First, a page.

• Being constantly told what to do by my toddler.

 

 

www.moretomum.com.au Emotional Triggers How to choose a more helpful response

 

 

Recognise your emotional triggers and choose a different response

Once you recognise that your emotions have been triggered by something in you, rather than your child, you can choose a more helpful response and deal with the real cause of the emotion.

This is the process I used to help me realise and overcome my trigger around nap time. I knew there was something not right about the way I was reacting to the situation. Give the process a try to help you identify and overcome your own triggers.

As soon as you recognise that you are being emotionally triggered (i.e. you are very upset/angry):

1. Pause 

 

2. Focus your attention on your breathing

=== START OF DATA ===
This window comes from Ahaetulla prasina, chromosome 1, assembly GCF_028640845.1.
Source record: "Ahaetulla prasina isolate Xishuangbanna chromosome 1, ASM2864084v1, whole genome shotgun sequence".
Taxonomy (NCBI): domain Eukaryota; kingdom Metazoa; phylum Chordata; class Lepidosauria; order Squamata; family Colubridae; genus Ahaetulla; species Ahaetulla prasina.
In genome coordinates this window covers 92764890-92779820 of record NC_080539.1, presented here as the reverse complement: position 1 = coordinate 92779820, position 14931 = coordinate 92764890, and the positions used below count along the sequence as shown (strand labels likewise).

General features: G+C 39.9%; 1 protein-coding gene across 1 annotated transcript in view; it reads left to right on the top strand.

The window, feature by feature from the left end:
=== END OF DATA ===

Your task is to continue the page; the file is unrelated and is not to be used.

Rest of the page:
Breathe slowly, with each exhale twice as long as the inhale (try inhaling for 2 seconds, holding for 1 second and exhaling for 4 seconds). Feel your abdomen rising and falling with each breath. This calms your nervous system down and resets your thinking.

 

3. Take a short break if you can and if your emotional reaction was strong

 

4. Ask yourself “Why am I feeling like this? What is it in ME that’s creating this response?”

 

5. Name it:

For example, “I’m feeling angry because I’m scared about how I will cope without any time to myself during the day”.

It’s helpful to say “I’m feeling” rather than “I am” because it separates you as a person, from your emotions. The emotions are not part of your identity and are easier to change if you see them that way. It’s just something you’re feeling.

 

6. Choose a more helpful response to your child / the situation.